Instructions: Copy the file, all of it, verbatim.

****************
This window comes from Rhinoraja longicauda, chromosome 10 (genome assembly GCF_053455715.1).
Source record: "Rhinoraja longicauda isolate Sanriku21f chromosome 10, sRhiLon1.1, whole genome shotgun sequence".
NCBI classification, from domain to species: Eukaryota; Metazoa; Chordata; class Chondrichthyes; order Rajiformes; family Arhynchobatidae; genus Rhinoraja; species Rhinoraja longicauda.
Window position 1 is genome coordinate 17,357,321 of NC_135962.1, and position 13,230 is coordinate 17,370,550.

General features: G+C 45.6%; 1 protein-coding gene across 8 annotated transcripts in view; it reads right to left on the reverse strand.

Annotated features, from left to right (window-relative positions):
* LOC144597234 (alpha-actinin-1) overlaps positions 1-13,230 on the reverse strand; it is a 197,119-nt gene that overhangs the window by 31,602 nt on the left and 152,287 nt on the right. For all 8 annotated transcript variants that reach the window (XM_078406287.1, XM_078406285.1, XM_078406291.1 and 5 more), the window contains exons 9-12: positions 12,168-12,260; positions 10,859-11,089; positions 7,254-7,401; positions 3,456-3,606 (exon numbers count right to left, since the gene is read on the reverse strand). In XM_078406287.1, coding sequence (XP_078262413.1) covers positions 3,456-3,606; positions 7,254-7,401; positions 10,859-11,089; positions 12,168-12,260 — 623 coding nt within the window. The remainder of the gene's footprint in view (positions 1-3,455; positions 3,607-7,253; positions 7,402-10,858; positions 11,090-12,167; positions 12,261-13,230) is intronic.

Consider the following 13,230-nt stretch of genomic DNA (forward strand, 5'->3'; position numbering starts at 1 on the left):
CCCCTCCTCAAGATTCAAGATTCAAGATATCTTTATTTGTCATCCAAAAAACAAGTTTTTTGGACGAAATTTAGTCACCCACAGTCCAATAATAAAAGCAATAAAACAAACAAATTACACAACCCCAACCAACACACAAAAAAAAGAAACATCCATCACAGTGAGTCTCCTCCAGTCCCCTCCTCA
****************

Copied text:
This window comes from Rhinoraja longicauda, chromosome 10 (genome assembly GCF_053455715.1).
Source record: "Rhinoraja longicauda isolate Sanriku21f chromosome 10, sRhiLon1.1, whole genome shotgun sequence".
NCBI classification, from domain to species: Eukaryota; Metazoa; Chordata; class Chondrichthyes; order Rajiformes; family Arhynchobatidae; genus Rhinoraja; species Rhinoraja longicauda.
Window position 1 is genome coordinate 17,357,321 of NC_135962.1, and position 13,230 is coordinate 17,370,550.

General features: G+C 45.6%; 1 protein-coding gene across 8 annotated transcripts in view; it reads right to left on the reverse strand.

Annotated features, from left to right (window-relative positions):
* LOC144597234 (alpha-actinin-1) overlaps positions 1-13,230 on the reverse strand; it is a 197,119-nt gene that overhangs the window by 31,602 nt on the left and 152,287 nt on the right. For all 8 annotated transcript variants that reach the window (XM_078406287.1, XM_078406285.1, XM_078406291.1 and 5 more), the window contains exons 9-12: positions 12,168-12,260; positions 10,859-11,089; positions 7,254-7,401; positions 3,456-3,606 (exon numbers count right to left, since the gene is read on the reverse strand). In XM_078406287.1, coding sequence (XP_078262413.1) covers positions 3,456-3,606; positions 7,254-7,401; positions 10,859-11,089; positions 12,168-12,260 — 623 coding nt within the window. The remainder of the gene's footprint in view (positions 1-3,455; positions 3,607-7,253; positions 7,402-10,858; positions 11,090-12,167; positions 12,261-13,230) is intronic.

Consider the following 13,230-nt stretch of genomic DNA (forward strand, 5'->3'; position numbering starts at 1 on the left):
CCCCTCCTCAAGATTCAAGATTCAAGATATCTTTATTTGTCATCCAAAAAACAAGTTTTTTGGACGAAATTTAGTCACCCACAGTCCAATAATAAAAGCAATAAAACAAACAAATTACACAACCCCAACCAACACACAAAAAAAAGAAACATCCATCACAGTGAGTCTCCTCCAGTCCCCTCCTCA